3. What advice do you have for aspiring writers?

First of all, drop the “aspiring” descriptor. If you write, you’re a writer. End of story.

Secondly, I have two pieces of advice. One is read. The second is write. Do so thoughtfully. Do so over and over and over. And never stop.

4. I want to start querying my manuscript. How do I begin?

There are many fantastic online resources that can help you learn about the query process in particular and the publishing industry in general. My favorites are:

  • Twitter (in my opinion, THE most important resource for authors, especially authors of children’s literature, aka, the kidlit community, which is very active on Twitter)
  • Absolute Write forums – These forums are a great resource for unpublished authors to find information about agents and the industry in general.
  • Query Tracker – This site collects information about agents — contact information, what kind of books they’re looking for, if they’re currently open to submissions, etc. Each agent’s page also has a comments section in which querying writers share their experiences with these agents.
  • New Leaf Literary & Media – This is a fantastic and informative Tumblr run by the New Leaf Literary Agency (which represents authors like Veronica Roth and Leigh Bardugo). Check it out for information about writing, querying, the publishing industry, and industry trends.
  • Query Shark – This helpful website deals solely with queries and query writing. The agent who runs the site, Janet Reid, critiques queries she receives from writers who volunteer their queries for use on the site. Her critiques are a great way to learn about what does and doesn’t work in query letters.

Also, you can see my query for The Cavendish Home for Boys and Girls – and my agent’s thoughts about it, and why it worked — here.

5. So what’s it like, being a full-time writer?

Well, it’s pretty much like this.


About Me

1. Who is your agent? Who is your editor?

My agent is Diana Fox of Fox Literary. She is fantastic. My editor is Zareen Jaffery at Simon & Schuster Books For Young Readers. She is also fantastic. DOUBLE FANTASTIC.

2. Could you refer me to your agent and/or editor?

No, but you can find Diana online here, here, and here; and you can find Zareen on Twitter here.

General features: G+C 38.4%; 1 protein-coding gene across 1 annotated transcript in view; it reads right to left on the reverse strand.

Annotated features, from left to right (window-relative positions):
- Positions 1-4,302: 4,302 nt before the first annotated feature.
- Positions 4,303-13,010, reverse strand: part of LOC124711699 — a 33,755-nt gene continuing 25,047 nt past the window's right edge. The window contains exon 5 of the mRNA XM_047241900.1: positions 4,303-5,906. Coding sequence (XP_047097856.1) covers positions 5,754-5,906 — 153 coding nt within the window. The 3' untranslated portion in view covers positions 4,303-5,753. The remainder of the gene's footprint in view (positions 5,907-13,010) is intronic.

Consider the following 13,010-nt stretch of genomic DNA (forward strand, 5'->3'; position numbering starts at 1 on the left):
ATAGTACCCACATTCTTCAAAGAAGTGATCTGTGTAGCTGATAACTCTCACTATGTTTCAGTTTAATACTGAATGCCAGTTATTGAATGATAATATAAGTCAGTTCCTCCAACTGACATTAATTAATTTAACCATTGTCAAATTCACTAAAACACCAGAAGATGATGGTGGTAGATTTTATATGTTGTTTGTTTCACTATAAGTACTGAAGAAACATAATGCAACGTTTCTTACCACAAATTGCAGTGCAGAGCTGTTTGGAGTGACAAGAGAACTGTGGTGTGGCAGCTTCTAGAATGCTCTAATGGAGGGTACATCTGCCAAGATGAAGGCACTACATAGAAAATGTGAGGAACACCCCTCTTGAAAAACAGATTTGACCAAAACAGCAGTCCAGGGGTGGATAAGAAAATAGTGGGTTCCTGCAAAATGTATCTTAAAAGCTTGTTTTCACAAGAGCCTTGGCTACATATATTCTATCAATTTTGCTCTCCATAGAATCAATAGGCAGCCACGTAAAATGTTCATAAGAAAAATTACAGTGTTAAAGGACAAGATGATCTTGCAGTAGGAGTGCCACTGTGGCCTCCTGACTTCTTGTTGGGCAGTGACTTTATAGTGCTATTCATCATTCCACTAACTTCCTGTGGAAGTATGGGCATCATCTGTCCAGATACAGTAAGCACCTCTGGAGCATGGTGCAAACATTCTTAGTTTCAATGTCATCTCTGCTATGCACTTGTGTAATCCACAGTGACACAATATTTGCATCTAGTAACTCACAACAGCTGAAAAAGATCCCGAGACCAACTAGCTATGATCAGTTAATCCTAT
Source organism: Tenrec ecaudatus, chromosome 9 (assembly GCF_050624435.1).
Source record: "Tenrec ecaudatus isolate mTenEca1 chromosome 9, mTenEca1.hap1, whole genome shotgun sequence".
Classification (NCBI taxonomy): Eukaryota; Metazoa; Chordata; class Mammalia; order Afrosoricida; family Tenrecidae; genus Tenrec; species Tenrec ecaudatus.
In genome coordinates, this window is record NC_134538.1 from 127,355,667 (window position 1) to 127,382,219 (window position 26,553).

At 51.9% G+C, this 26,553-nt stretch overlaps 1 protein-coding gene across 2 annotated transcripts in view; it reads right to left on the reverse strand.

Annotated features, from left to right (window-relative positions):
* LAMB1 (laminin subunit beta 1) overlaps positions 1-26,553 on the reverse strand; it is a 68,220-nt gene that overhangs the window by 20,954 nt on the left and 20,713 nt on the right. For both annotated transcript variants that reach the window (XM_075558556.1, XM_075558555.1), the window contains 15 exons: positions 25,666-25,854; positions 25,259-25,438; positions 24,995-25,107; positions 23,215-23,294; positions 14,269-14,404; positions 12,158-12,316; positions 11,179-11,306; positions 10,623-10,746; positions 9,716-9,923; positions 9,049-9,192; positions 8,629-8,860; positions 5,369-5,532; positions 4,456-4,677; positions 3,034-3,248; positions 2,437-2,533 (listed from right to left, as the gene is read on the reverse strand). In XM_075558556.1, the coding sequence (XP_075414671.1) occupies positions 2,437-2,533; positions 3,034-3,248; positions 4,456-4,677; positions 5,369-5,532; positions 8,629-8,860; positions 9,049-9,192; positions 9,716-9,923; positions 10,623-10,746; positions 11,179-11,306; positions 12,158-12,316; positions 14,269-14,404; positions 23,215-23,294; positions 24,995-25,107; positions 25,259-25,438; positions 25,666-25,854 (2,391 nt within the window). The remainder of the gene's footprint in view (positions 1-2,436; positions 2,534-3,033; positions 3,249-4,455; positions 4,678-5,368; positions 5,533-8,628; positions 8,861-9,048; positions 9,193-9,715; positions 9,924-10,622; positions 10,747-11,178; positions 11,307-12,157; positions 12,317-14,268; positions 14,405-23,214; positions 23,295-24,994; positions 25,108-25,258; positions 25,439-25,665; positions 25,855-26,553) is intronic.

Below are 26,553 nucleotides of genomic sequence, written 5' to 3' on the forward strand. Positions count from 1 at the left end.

3. How did you get your agent?

See my post about my and Diana’s meet-cute, as it were, here.

4. Are you on Twitter?

Goodness, yes! I love it.

5. What about Tumblr? Pinterest? Facebook? Goodreads?

I’m on Tumblr in two places, actually! One is my writing Tumblr; the other is a general Tumblr about the random things I like. My Facebook author page is here. I am also on Pinterest!

And I am of course on Goodreads! You can find me here.

6. How long have you been writing?

I wrote stories pretty consistently about horses throughout elementary school. Horses, unicorns, pegasus (pegasi?), pegacorns . . . pretty much anything vaguely horseish. That was my thing. (I also drew horses, and read about horses, and collected Grand Champion model horses, etc. etc.) You can see a few pages from said horsey — and fully illustrated! — stories here.

Then I took an extended hiatus through middle school, high school, and the first two years of college in favor of studying music. In 2006, I changed my major, started writing again, and never looked back.

7. So you don’t have a writing degree?

No. My bachelor’s degree is in English literature, and my master’s degree is in library science. I sometimes wish Ihad worked toward a writing degree in college; I wonder if it would have helped me develop faster as a writer. But I like who I am as a person and a writer today, and maybe I wouldn’t be that person if I’d pursued a writing degree. I’ve found there is no one correct answer or path or degree. If you want to write, you make it happen; and if you write, you are a writer.

8. You talk a lot about unicorns. Why?

Because I LOVE them. Seriously. And I always have. I go into a little more detail explaining my obsession adoration here, but just know that my love is genuine and eternal. And when you love something that much, you can’t help but talk about it.

8a. And who is UNICORN? I see you talk about him sometimes on your blog and on Twitter.

UNICORN is my unicorn. Or, as he likes to think of it, I am his human. He is from the land of Unicornia. Would you like to know more about this magical place? Of course you would. You can also read more about my and UNICORN’s adventures here, here, here, here, and here.